“Four score and seven years ago our fathers brought forth on this continent, a new nation, conceived in liberty, and dedicated to the proposition that all men are created equal.

Now we are engaged in a great civil war … testing whether that nation, or any nation so conceived and so dedicated … can long endure. We are met on a great battlefield of that war. We have come to dedicate a portion of that field, as a final resting place for those who here gave their lives that this nation might live. It is altogether fitting and proper that we should do this.

But, in a larger sense, we can not dedicate … we can not consecrate … we can not hallow this ground. The brave men, living and dead, who struggled here, have consecrated it, far above our poor power to add or detract. The world will little note, nor long remember what we say here, but it can never forget what they did here. It is for us the living, rather, to be dedicated here to the unfinished work which they who fought here have thus far so nobly advanced. It is rather for us to be here dedicated to the great task remaining before us … that from these honored dead we take increased devotion to that cause for which they gave the last full measure of devotion … that we here highly resolve that these dead shall not have died in vain … that this nation, under God, shall have a new birth of freedom … and that government of the people, by the people, for the people, shall not perish from the earth.”

Abraham Lincoln - November 19, 1863

To honor our fallen, we cannot ever say it too many times to those who survived: thank you for your sacrifices.

anonymous asked:

Same Anon, so what about Lincoln and JFK living through their terms?

Well, JFK’s death did galvanize a lot of people to support legacy programs of his. The Civil Rights Act was shaping up to be a protracted battle with Southern Democrats and Kennedy probably would have pushed it to early ‘65 so as to avoid having that be an election issue. Would LBJ have had the power to muscle it through Congress without the popular support of Kennedy’s assassination? Tough to say. It’s popular to think that Vietnam wouldn’t have happened if Kennedy was in power rather than Lyndon Johnson, but I’m unconvinced. It sounds like mere wish fulfillment of finding a specific, desired conclusion and trying to reach it, rather than a more objective consideration of fact (along with other less generous remarks I could give). Once Ngo Dinh Diem dies, Congress and the American people are going to overwhelmingly want something similar to Gulf of Tonkin, as domino theory was a very real idea in the White House at the time and Kennedy was convinced he needed to stabilize the region.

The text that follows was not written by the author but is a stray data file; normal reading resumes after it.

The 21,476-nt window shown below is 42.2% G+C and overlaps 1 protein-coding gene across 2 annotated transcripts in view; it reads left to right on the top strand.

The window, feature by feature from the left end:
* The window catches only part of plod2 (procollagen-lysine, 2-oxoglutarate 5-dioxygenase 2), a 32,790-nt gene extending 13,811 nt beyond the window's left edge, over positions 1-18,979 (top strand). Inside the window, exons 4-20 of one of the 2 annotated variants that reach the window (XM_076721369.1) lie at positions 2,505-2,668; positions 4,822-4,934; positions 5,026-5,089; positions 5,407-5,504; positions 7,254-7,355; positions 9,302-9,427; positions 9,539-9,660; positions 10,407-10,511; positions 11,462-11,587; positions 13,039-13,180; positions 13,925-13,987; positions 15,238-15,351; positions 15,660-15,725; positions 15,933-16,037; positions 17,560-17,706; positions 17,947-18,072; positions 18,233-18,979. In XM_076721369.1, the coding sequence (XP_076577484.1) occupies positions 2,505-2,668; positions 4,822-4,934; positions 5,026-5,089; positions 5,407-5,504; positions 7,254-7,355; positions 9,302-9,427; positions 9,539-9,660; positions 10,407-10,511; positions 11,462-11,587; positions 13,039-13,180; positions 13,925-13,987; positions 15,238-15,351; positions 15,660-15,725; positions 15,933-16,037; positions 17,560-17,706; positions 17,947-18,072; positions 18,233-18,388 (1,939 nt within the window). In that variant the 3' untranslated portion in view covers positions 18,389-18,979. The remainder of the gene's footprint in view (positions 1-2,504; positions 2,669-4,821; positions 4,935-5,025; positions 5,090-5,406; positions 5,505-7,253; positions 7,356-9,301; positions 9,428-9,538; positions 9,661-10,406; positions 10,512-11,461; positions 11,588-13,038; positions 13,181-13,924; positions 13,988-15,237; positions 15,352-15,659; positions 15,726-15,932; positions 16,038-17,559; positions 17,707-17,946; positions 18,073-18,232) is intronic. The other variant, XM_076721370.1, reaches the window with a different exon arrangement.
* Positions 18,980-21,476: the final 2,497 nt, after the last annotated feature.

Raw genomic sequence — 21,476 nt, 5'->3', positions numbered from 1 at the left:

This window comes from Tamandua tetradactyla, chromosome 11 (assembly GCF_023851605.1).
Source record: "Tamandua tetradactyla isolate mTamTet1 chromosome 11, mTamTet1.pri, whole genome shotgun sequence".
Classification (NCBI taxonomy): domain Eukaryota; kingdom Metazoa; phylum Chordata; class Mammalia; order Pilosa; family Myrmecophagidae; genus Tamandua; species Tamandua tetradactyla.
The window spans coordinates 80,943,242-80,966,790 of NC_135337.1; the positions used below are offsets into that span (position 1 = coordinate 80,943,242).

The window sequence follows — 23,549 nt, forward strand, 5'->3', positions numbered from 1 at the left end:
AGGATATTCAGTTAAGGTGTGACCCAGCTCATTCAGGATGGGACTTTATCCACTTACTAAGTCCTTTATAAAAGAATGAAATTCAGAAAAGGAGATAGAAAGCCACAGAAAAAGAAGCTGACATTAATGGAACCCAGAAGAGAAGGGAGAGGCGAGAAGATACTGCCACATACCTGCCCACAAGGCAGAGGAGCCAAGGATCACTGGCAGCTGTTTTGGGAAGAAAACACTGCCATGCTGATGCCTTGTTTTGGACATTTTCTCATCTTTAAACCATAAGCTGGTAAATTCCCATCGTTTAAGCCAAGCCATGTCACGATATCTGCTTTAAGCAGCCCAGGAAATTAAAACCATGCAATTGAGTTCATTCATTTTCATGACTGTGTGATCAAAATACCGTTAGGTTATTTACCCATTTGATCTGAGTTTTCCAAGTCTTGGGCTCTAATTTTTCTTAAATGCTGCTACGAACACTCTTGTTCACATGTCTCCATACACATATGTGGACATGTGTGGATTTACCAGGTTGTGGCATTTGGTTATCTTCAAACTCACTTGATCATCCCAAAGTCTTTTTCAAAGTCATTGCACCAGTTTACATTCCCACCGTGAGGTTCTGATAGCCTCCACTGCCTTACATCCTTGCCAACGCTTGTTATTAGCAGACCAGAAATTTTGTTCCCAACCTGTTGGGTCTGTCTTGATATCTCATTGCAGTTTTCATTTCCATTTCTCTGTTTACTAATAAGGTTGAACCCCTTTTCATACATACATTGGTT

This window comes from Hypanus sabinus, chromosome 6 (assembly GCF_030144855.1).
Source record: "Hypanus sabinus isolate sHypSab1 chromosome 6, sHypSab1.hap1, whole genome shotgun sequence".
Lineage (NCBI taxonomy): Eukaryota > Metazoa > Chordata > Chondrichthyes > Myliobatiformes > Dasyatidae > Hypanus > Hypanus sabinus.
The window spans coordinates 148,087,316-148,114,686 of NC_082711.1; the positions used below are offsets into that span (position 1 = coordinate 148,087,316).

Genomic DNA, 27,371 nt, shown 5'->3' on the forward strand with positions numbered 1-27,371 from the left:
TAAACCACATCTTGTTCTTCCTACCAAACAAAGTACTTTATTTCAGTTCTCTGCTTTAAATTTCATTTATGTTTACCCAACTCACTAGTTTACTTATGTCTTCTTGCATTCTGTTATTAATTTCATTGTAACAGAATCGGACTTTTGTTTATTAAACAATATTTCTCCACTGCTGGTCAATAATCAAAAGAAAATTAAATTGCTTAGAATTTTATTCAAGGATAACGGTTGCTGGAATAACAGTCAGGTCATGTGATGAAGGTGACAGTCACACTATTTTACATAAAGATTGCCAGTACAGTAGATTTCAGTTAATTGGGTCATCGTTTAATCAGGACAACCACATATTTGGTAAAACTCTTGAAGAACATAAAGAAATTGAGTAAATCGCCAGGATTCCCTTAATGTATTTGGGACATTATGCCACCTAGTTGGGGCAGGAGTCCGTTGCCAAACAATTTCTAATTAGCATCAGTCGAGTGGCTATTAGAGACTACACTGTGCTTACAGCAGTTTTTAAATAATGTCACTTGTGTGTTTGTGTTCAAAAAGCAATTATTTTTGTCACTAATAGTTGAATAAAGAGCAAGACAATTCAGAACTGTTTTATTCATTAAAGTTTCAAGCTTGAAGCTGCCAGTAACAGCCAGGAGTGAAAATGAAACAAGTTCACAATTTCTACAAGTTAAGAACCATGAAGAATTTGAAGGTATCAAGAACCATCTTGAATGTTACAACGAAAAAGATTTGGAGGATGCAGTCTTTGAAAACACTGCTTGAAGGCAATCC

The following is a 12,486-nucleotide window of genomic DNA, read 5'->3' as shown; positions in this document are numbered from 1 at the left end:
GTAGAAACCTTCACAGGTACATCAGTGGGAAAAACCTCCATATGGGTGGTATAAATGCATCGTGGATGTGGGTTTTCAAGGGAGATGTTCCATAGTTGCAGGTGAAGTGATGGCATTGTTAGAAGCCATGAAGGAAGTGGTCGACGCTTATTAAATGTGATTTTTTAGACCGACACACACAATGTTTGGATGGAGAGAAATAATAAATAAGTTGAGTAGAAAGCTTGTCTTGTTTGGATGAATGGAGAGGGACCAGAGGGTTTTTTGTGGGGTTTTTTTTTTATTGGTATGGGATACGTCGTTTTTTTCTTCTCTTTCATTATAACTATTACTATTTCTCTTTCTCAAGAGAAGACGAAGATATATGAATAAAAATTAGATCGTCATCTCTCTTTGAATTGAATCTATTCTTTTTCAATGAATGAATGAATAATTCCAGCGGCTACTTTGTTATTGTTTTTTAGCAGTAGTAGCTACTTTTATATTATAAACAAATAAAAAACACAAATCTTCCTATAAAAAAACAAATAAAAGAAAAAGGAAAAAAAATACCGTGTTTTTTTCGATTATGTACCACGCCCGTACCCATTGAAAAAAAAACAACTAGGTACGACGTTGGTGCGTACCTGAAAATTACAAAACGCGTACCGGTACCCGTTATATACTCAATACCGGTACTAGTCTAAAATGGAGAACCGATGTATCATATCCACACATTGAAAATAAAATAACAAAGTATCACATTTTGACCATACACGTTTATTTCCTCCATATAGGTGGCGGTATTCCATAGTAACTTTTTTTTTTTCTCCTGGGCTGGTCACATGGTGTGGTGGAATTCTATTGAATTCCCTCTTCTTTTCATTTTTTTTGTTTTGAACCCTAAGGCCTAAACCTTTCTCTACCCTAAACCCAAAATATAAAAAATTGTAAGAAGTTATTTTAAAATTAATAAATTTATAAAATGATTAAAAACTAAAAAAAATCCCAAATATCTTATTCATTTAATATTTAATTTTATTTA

Lincoln surviving his term is fascinating, because he would be far more willing to court the Radical Republicans and push hard for Reconstruction on their terms moreso than Andrew Johnson. Lincoln would have pushed much harder against the KKK, almost certainly using federal powers the way Grant did. It would have been rough in the South for a little bit, but Lincoln could have had the power to keep the North focused on Reconstruction, rather than have the North blanch at the financial cost and end the job prematurely, leaving way for Jim Crow laws.

Thanks for the question, Anon.

SomethingLikeALawyer, Hand of the King

Mike Pence celebrated Black History Month by tweeting out a white man’s accomplishments

  • Whose name comes up first when you think of Black History Month? Martin Luther King Jr.? Malcolm X? Beyoncé’s unborn twins?
  • Those are all some pretty typical answers. But, for Vice President Mike Pence, another name comes up. 
  • He’s a great man, for sure, but someone less celebrated than some Black History Month mainstays: 16th U.S. president and certified white man Abraham Lincoln. 
  • Pence credits Lincoln for freeing the slaves, rather than the tireless work of an entire abolition movement. 
  • And let’s not forget Lincoln’s famous sentiment that if he could save the union without freeing a single slave, he would. Read more

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On this day in 1809, Abraham Lincoln was born. Despite his humble beginnings and lack of formal education, Lincoln distinguished himself as an honest leader and a powerful speaker. Leading the nation through the Civil War, our 16th President fought for unity and helped bring an end to slavery in our country. Modeled after the Parthenon in Greece (the birthplace of democracy), the Lincoln Memorial honors his legacy. It’s a towering icon on the Washington, D.C., landscape that attracts visitors from all over the world to be inspired by Lincoln’s words and accomplishments. Photo courtesy of Drew Geraci.